Researchers found that seeing 'realistic' models in ads actually increases unhealthy behaviors

By Julie Mazziotta
December 14, 2015 09:20 AM
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Using plus-size or “realistic” models in advertising may make women even more concerned with their weight, and may be partly to blame for rising obesity rates, according to new research from Simon Fraser University in Canada.

While companies are often celebrated for using models that more closely reflect the body type of an average American woman, researchers found that the ads get so much attention that they actually make people more self-conscious about how they look.

“We already knew that ads that stigmatized larger bodies can be harmful, but were somewhat surprised to see that people’s motivation decreased further when they saw the acceptance ads,” Lily Lin, PhD and co-author of the study, tells PEOPLE.

“We acknowledge that campaigns that can help promote healthy images or enhance people’s body esteem are very important and critical.” Lin says. “Based on this work, however, we believe that statements that place a value judgment on any body type could have implications for consumers.”

Lin and her co-author Brent McFerran, PhD, came up with the study after seeing all of the ad campaigns embracing “realistic” bodies and the discussion that surrounds them.

“We were noticing more and more of these types of ads being used in the marketplace. At the same time, we continued to hear about the rising rate of overweight and obese people in much of the western world,” Lin says.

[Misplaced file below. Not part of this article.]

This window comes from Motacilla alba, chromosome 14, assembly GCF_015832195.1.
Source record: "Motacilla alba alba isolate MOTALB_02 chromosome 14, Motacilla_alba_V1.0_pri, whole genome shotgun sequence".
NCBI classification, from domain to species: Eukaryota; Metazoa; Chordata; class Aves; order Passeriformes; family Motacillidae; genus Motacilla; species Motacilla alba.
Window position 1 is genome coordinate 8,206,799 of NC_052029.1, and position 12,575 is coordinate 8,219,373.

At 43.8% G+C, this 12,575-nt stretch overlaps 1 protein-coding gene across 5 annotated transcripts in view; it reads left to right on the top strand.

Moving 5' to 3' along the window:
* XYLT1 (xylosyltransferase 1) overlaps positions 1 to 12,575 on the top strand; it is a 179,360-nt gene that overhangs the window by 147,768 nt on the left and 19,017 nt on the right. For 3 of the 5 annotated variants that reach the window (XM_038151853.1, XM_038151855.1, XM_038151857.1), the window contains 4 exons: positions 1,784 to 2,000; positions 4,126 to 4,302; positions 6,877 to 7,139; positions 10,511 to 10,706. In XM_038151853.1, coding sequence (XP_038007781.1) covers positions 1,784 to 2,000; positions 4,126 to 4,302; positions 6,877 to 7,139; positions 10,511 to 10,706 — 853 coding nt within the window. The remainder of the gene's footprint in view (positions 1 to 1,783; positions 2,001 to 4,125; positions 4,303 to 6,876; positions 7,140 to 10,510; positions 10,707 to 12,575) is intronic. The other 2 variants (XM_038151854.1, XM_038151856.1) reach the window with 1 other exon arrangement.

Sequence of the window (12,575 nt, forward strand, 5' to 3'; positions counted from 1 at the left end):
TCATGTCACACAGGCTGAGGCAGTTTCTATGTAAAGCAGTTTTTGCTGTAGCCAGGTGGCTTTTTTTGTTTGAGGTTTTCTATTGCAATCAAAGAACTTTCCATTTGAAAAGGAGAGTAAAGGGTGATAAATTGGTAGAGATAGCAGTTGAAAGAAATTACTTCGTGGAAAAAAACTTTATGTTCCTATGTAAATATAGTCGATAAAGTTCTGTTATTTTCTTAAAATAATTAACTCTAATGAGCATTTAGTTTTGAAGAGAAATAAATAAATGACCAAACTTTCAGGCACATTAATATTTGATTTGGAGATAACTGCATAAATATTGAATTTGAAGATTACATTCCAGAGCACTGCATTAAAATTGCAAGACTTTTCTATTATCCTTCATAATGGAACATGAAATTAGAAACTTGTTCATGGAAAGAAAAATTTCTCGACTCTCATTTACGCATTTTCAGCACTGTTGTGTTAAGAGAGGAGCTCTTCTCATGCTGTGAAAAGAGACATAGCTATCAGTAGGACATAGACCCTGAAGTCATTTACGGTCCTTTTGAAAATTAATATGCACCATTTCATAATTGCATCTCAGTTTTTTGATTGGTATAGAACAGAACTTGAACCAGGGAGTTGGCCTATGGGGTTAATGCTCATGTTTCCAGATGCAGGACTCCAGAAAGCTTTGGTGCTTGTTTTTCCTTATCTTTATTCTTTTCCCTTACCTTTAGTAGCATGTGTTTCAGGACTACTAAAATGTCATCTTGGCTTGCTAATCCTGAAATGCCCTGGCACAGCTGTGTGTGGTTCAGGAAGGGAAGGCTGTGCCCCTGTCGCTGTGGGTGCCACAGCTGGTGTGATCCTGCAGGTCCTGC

“While much research had focused on the harmful effects of unrealistic and overly thin models and we completely agree with this line of research, relatively less work had been done on larger body types, especially when these images are paired with acceptance messages such as ‘real’ or ‘normal.’ ”

Lin and McFerran theorize that when consumers see more advertisements featuring plus-size models, they have less motivation to eat well and exercise, and turn instead to unhealthy foods.

They conducted five different experiments with 168 women. In one, they split the women into three groups and gave them a bowl of chocolates, and showed them an ad featuring a plus-size woman that either said “For Normal Women,” “For Plus Size Women,” or “For Women.”

Those in the “For Normal Women” group consumed the most chocolate, leading the researchers to the hypothesis that accepting a larger body as normal increases unhealthy eating.

Lin believes, though, that if we continue to use "realistic" models in ad campaigns it may have less of an effect.

“It is possible that once it becomes ingrained as part of the societal norm, we would pay less attention to it,” she says. “It may also be interesting to see how children, who are exposed to these ads earlier on and at a more persistent rate, could be impacted if at all by these ads over time.”

The researchers recommend that companies show a full range of bodies in advertisements – not just plus-size, or not just thin models – to eliminate fat-shaming and thin-shaming.

“We think marketers should consider featuring different body sizes, and not to put such an emphasis or value judgment on any body type,” Lin says.

“As we have seen from past research and on our current work, making body types ‘top of mind’ may have negative consequences.”

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